Don't look now, but another nation in the Middle East is falling to pieces.

This time it's Yemen, which was already the poorest nation in the region when a civil war broke out early this year. Things have only gotten worse since Saudi Arabia intervened with major military force.

It's a humanitarian disaster. But it also illustrates the increasingly obvious downsides to America's close relationship with Saudi Arabia. By not pushing the Saudis to back off, or even speaking out on their mistake, America is setting the stage for future disasters.

So what has happened? Ansar Allah, a Shiite group whose members are known as the Houthis, has been fighting an on-again, off-again insurgency against the Yemeni government since 2004. When the Arab Spring broke out in 2011, mass protests led to the resignation of Ali Abdullah Saleh, a Shiite who had been Yemen's president since 1990. Abd Rabbuh Mansur Hadi, Saleh's vice president, was elected on a single-candidate ballot as an interim president (the Houthis boycotted the election).

The chaos and general government weakness enabled greater Houthi boldness. In September 2014 they seized Sana'a, the Yemeni capital city, in protest over a fuel price hike. After a U.N.-brokered peace deal fell apart in early 2015, the Houthis retook Sana'a and proclaimed a new government, causing President Hadi to resign. He later fled the country, rescinded his resignation, and declared Aden (a port city in the south) the new Yemeni capital. As yet, the Houthis have not been able to take Aden.

That prompted the Saudis, with U.S. assistance, to begin attacking Houthi forces. Meanwhile, Saleh, obviously angling for a return to power, has ironically thrown his lot in with the Houthis.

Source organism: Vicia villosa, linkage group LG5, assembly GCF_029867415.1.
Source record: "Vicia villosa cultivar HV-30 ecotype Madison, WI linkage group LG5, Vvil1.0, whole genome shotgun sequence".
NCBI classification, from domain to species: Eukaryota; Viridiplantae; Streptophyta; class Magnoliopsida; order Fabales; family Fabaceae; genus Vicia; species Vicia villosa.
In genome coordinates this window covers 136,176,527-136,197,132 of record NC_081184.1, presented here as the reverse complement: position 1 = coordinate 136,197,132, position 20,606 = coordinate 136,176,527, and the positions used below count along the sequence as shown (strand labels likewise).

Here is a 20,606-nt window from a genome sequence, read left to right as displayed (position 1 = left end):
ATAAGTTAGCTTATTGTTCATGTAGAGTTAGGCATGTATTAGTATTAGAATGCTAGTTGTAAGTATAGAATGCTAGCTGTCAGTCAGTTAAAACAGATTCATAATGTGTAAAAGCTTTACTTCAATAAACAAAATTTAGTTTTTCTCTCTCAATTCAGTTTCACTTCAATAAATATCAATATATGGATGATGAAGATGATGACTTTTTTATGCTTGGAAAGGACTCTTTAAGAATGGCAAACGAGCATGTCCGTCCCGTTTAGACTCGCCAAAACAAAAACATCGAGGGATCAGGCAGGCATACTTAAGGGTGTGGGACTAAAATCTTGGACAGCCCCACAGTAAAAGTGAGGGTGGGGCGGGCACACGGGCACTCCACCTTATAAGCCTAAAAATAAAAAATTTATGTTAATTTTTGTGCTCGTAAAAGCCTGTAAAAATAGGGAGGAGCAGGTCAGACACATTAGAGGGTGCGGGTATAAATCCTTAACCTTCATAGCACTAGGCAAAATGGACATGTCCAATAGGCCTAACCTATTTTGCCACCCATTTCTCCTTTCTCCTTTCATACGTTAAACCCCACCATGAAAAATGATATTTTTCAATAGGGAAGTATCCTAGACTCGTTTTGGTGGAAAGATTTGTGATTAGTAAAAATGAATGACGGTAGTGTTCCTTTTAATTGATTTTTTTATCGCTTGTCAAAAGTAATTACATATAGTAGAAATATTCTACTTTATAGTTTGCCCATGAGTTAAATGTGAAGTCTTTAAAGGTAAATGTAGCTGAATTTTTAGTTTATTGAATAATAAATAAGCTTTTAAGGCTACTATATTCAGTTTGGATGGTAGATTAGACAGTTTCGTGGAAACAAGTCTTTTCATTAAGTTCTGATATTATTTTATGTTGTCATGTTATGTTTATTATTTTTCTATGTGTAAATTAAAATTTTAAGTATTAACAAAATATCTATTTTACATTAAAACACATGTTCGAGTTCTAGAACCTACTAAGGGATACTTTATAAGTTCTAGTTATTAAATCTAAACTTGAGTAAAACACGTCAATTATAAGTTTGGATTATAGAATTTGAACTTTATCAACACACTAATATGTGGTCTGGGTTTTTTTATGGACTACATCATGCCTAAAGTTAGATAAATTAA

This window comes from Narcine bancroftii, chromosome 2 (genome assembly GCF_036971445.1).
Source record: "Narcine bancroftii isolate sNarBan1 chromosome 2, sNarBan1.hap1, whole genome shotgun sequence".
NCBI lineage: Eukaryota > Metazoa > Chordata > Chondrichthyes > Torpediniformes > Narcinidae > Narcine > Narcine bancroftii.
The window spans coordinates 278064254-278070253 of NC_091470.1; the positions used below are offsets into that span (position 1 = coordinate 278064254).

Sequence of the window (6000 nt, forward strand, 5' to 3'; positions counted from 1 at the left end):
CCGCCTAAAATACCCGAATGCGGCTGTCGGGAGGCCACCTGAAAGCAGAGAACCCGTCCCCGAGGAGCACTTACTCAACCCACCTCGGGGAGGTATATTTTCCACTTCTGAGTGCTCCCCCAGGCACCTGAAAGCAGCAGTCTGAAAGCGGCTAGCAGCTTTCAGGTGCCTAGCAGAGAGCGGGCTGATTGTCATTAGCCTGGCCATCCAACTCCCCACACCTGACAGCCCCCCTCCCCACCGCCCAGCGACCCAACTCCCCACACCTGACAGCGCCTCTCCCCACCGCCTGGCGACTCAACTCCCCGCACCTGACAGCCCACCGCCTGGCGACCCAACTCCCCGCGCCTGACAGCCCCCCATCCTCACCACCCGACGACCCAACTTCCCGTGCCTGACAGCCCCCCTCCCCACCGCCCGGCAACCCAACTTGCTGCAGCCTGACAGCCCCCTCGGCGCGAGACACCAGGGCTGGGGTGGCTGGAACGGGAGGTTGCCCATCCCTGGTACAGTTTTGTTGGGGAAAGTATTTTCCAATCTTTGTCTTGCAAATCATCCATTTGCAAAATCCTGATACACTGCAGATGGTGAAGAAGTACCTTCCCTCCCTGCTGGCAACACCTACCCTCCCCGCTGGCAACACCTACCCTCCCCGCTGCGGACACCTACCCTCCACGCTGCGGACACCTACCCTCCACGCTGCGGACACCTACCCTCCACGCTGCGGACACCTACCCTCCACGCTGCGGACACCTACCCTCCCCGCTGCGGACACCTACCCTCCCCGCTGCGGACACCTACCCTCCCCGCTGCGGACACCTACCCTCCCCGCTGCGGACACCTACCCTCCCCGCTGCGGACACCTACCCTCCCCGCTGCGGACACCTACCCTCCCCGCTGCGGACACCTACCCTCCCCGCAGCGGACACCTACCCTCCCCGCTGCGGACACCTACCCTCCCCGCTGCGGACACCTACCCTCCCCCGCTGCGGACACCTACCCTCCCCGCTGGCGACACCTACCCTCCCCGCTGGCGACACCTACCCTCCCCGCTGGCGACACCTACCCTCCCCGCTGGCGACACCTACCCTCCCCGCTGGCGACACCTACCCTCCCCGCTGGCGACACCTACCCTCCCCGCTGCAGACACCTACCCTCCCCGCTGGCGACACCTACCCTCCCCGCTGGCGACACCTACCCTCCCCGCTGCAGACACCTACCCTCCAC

The average Yemeni is naturally suffering horribly. How bad has it gotten? Here's Matt Purple:

The Saudis have been blockading Yemen since March to repel ships seeking to arm the Houthis. They've pledged $274 million in aid for the country they're bombing, but have demanded that Houthi-controlled areas be excluded and tossed up bureaucratic roadblocks that have made the effective distribution of supplies impossible. The result is that Yemen has been isolated from the world and left to die. More than 80 percent of its population — 21.1 million people — is in need of aid. Thirteen million are at risk from starvation and 9.4 million are imperiled by thirst. [National Interest]

The Saudis insist that this is all part of a regional Sunni-Shiite rivalry, a response to Shiite-dominated Iran's longstanding support for the Houthis. While that may have been true in the past, Iran reportedly urged the Houthis not to make a bid for power, worrying it would be a distraction from Iran's nuclear negotiations with the U.S. and other world powers. At any rate, whatever support Iran has given the Houthis is nothing compared to the current Saudi intervention.

In many ways this mirrors the situation in Iraq. Yemen has been chronically unstable for years, beset by corrupt government, repeated armed uprisings, and the poisonous legacy of Western colonialism. Yet foreign intervention, supposedly to help "stabilize" the country, is doing little but dragging out the conflict while causing mass suffering and death.

Perhaps the most jarring result of the Saudi intervention is that it has been a major boon to the local branch of al Qaeda. It has been able to operate openly in eastern Yemen, and seized control of Yemen's fifth-largest city in April, freeing hundreds of prisoners and stealing millions in cash. Though the U.S. military has continued to conduct drone strikes against the branch, apparently killing several al Qaeda members a few days ago, it's obviously not enough to counteract the freedom allowed by total political chaos.

And that in turn raises the question: Just what benefit is the U.S. getting from its support of the Saudi regime? Back in the days when huge gobs of Saudi cash were fueling bin Laden's rise to power, the answer was obvious: oil. However, since the fracking revolution, U.S. imports of Saudi oil have declined by 50 percent. But we're still effectively allowing them to smash a Muslim nation, starve its population, and create a haven for al Qaeda in the process. Why?

Editor's note: This originally article misstated Ali Abdullah Saleh's religious beliefs. It has since been corrected. We regret the error.